Fifty pages in, I feel like I've given this a good shake and I can move on. You have to care about something when you read a book: the story, a character, maybe even the technique. Something, at any rate. Nothing comes to mind for this one. While Nabokov stated in an interview that of all his novels he held the greatest affection for Lolita, it was Invitation to a Beheading that he held in the greatest esteem, he said at the same time:
My advice to a budding literary critic would be as follows. Learn to distinguish banality. Remember that mediocrity thrives on "ideas." Beware of the modish message. Ask yourself if the symbol you have detected is not your own footprint. Ignore allegories. By all means place the "how" above the "what" but do not let it be confused with the "so what." Rely on the sudden erection of your small dorsal hairs. Do not drag in Freud at this point. All the rest depends on personal talent.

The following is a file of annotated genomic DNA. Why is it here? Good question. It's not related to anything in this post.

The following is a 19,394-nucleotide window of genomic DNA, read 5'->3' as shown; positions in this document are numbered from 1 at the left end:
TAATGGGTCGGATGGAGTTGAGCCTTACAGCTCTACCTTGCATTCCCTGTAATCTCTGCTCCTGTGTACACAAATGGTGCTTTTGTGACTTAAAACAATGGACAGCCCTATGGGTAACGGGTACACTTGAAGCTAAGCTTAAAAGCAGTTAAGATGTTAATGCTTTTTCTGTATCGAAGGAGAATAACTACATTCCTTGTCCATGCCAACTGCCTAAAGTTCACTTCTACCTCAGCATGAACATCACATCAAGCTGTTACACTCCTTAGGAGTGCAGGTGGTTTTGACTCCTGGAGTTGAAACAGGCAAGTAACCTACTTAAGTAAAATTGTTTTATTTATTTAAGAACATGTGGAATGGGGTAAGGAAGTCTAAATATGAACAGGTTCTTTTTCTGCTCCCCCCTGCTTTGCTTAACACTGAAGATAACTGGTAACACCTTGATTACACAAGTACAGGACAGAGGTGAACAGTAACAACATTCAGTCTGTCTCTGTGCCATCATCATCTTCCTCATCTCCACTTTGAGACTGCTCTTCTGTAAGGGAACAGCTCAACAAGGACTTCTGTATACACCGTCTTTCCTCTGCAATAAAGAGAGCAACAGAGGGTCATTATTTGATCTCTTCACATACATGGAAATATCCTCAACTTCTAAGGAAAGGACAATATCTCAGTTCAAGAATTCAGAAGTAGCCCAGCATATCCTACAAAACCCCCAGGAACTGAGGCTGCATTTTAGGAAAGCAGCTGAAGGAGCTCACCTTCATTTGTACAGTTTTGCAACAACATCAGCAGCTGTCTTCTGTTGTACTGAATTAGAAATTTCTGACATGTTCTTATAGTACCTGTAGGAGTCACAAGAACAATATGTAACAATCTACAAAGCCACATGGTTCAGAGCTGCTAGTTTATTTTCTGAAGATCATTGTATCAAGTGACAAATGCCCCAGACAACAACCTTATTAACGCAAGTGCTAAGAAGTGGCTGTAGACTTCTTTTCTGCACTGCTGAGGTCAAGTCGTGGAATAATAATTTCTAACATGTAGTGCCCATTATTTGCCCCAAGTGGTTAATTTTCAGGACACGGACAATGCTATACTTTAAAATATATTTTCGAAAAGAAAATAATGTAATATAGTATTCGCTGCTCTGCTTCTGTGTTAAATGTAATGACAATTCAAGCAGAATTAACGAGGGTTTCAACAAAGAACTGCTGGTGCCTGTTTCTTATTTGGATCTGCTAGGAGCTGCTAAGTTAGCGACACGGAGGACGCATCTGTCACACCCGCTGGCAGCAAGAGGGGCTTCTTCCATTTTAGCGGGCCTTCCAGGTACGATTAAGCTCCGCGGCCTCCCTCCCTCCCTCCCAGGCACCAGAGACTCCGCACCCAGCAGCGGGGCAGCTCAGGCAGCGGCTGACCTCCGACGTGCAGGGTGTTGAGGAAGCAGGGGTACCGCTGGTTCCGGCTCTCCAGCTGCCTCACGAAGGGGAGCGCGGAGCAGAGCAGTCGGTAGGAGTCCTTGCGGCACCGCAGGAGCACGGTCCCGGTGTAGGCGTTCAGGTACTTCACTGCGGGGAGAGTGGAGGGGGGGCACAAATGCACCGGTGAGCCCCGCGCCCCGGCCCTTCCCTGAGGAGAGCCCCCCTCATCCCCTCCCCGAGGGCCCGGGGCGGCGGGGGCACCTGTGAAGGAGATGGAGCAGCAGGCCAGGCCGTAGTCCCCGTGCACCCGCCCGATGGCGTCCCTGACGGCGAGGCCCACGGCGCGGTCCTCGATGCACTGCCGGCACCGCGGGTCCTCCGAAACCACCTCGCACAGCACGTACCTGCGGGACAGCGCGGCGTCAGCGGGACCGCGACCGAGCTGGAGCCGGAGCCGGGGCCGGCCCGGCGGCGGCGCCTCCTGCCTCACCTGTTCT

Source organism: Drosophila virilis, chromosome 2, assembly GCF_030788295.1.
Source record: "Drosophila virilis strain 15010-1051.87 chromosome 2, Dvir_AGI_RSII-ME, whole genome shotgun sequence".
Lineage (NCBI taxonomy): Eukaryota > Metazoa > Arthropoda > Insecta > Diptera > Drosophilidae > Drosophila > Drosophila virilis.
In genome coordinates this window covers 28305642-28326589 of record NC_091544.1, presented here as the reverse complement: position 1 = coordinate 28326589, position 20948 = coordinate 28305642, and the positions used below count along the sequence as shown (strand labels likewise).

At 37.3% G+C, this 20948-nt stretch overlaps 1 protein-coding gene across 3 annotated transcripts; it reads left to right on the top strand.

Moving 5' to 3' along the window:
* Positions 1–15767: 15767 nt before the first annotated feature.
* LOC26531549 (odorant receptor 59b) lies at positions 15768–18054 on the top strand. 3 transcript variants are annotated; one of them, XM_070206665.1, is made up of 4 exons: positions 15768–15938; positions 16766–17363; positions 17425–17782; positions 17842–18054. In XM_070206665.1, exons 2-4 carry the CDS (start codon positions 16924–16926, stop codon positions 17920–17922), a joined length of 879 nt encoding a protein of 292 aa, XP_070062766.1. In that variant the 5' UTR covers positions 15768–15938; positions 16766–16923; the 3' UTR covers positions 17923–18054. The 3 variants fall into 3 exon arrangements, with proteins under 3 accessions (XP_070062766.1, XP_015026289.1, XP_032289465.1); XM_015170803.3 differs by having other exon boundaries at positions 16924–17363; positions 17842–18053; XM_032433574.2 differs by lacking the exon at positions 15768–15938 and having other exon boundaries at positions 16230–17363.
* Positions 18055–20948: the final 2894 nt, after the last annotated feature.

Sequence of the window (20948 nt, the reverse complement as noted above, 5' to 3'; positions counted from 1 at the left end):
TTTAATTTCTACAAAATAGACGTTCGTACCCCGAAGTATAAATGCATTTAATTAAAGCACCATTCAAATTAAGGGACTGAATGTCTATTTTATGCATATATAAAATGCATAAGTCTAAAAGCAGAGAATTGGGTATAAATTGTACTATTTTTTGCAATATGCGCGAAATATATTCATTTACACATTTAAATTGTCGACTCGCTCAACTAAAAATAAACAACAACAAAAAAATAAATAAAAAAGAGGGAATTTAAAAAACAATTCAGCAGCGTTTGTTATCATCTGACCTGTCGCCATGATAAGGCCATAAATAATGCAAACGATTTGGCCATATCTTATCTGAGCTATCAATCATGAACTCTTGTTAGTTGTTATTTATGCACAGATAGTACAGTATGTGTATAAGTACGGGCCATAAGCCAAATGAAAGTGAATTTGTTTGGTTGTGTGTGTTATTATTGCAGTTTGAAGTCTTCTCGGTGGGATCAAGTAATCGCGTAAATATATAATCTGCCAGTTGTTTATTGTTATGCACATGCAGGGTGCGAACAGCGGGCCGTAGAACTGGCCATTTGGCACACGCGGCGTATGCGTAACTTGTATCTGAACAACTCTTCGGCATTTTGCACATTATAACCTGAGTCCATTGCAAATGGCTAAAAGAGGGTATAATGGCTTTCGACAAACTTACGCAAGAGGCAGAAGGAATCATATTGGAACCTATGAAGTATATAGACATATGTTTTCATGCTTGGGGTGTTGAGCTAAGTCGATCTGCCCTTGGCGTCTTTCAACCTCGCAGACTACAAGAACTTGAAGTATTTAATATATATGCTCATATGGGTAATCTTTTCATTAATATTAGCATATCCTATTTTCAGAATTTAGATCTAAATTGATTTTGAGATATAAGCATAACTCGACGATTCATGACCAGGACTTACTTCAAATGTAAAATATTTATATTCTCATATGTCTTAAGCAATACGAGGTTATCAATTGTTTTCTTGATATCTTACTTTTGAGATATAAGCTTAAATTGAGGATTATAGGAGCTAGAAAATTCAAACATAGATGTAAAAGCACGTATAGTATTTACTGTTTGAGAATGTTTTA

What a wanker.
I know I'm in the wild here, not kowtowing to the idea of Nabokov, but the time will come where he is reassessed and found wanting. As far as I can see, he is too clever by half. One needs more than intellect to make writing work, to make it other than banal. He's not only a wanker, but a darn smug one and one wonders why. It isn't enough to pepper everything you write with corny sexual metaphor. Speaking of which, I feel like, as a consequence of reading the first pages of this, my dorsal hairs couldn't get it up with a dose of viagra now.
Tim Winton, get me over this unhappy affair. Cloudstreet
is my recovery play.